By 1996, the databases for hip-hop and pop were the same. The evidence of Shadow‘s role in this was there on his debut, Endtroducing, and the historically weighted shoutout in the liner notes — “All respect due to James Brown and his countless disciples for creating modern music” — was a polite way of killing his idol. Shadow and Dr. Dre had nailed Brown’s coffin shut with their long samples, slow tempos and cinematic tricks. Before the millennium hit, Shadow was giving his mentors new careers and hypnotizing English B-teamers who lusted after Shadow‘s ability to signify without getting all sweaty.
After Endtroducing planted his flag, Shadow said “No thanks” to being John Williams for the Soho scene and headed back to his friends (U.N.K.L.E.James Lavelle) and his roots, which resulted in two mixtapes of funk 45s (Brainfreeze in 2000 and Product Placement in 2001, both done with Cut Chemist) as conceptually definitive and fun as Reconstruction. But he didn’t release any “actual” original DJ-Shadow-as-artist records, whatever that means, until now, with The Private Press.
Shadow‘s collector roots are in the title. A “private press” is a record cut by an amateur on a mini-lathe set up at a fairground or game parlor. “Letter From Home” samples a couple “writing” home to the relatives on vinyl. It’s a cheap trick to plunder someone‘s home movie for emotional bulking up, but cheap tricks are at the center of many good things. The “real” music starts with “Fixed Income,” a layer cake like “Changeling” from Endtroducing. The beat is starched, the samples sweet. It’s familiar but different enough to get us pumped.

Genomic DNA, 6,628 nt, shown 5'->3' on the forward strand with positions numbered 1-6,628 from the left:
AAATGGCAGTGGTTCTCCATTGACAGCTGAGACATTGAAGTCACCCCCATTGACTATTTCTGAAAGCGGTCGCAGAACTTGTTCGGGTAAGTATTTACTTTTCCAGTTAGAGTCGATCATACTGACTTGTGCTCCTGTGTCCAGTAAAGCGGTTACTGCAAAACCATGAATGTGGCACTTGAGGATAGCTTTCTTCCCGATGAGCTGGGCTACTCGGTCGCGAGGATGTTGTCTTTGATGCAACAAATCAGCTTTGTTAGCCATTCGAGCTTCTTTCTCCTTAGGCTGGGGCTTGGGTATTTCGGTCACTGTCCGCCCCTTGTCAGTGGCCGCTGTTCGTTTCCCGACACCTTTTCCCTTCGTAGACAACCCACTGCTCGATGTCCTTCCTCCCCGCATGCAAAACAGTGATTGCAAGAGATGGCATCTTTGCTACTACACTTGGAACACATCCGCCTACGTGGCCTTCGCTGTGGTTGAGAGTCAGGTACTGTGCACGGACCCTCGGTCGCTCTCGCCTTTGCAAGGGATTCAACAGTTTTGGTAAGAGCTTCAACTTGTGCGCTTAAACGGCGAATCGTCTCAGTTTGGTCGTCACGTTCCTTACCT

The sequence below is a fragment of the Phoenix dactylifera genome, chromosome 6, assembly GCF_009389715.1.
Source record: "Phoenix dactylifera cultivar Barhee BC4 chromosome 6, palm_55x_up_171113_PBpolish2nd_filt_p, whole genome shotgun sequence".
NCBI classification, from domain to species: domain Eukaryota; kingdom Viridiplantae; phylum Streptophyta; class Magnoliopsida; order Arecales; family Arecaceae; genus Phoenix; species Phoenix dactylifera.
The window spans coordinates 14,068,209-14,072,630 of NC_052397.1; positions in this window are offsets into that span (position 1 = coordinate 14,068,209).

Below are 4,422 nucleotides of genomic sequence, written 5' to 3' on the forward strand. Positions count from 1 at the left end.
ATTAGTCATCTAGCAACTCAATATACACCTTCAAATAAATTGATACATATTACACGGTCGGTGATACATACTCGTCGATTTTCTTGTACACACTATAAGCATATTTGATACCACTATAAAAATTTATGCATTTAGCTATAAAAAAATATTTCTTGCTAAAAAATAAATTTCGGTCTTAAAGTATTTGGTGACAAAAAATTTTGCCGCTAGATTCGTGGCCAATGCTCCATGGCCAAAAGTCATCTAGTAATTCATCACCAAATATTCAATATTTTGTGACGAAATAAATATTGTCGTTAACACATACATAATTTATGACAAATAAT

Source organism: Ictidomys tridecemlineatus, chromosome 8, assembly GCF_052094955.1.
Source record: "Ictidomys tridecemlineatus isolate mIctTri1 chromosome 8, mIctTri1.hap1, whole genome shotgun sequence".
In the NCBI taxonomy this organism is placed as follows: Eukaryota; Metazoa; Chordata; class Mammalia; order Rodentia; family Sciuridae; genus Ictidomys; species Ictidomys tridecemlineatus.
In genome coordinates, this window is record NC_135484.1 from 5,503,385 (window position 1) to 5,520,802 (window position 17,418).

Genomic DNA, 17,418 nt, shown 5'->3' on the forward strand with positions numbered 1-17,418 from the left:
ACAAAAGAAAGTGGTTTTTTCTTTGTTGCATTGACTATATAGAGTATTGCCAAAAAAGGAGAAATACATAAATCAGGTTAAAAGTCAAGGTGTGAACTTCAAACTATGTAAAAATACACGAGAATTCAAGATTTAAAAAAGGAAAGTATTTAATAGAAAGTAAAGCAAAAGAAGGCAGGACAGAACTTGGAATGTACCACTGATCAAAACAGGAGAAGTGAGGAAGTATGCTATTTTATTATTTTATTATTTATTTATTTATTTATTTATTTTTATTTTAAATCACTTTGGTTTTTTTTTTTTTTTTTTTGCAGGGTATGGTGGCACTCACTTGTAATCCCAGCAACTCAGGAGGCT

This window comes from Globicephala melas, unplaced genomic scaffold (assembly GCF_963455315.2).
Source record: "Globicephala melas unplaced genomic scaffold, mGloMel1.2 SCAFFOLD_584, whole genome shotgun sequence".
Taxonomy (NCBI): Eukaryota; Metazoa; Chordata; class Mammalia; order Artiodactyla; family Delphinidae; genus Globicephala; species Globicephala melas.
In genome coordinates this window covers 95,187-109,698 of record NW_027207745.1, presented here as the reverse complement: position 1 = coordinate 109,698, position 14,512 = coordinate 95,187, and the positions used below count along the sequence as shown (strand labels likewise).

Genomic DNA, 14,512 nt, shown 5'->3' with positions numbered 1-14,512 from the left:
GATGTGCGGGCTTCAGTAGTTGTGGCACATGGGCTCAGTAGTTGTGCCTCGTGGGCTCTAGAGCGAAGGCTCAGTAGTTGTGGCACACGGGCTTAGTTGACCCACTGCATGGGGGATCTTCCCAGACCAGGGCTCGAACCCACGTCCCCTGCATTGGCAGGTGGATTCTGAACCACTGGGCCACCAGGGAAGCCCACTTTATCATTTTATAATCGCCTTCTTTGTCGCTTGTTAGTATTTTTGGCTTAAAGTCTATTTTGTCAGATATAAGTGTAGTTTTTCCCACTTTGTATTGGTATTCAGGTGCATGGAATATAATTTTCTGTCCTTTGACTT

The fun “Un Autre Introduction” sets us up for the murderous “Walkie Talkie.” Standard DJ threats of omnipotence are strung together under a hellish tugboat blaat. Shadow pops his collar with a sample from Flash‘s “Wheels of Steel” (“Why don’t you tell me a story?”) and throws himself right up onto Mount Rushmore without invitation. The track gets wet for three minutes and then, perversely, while a sample begs him to “Let the beat rock,” Shadow interrupts our coitus. You can feel him thinking, “Aah, this is too easy.”
The opening minutes of “Giving Up the Ghost” find Shadow synopsizing himself — the samples sound like a band, the drama reads well — but then nothing happens. The great bits — a boulder falling, hellish cymbal and string overtones — are just great bits, and the repetition doesn‘t lead to any epiphanies. Living musicians might be able to make the ostinatos breathe or create the unexpected, but live musicians aren’t Shadow‘s thing. If you get up close, you’ll see there‘s nothing hip-hop at all about this track, except for the intro. Has he forgotten how big his voice was to begin with?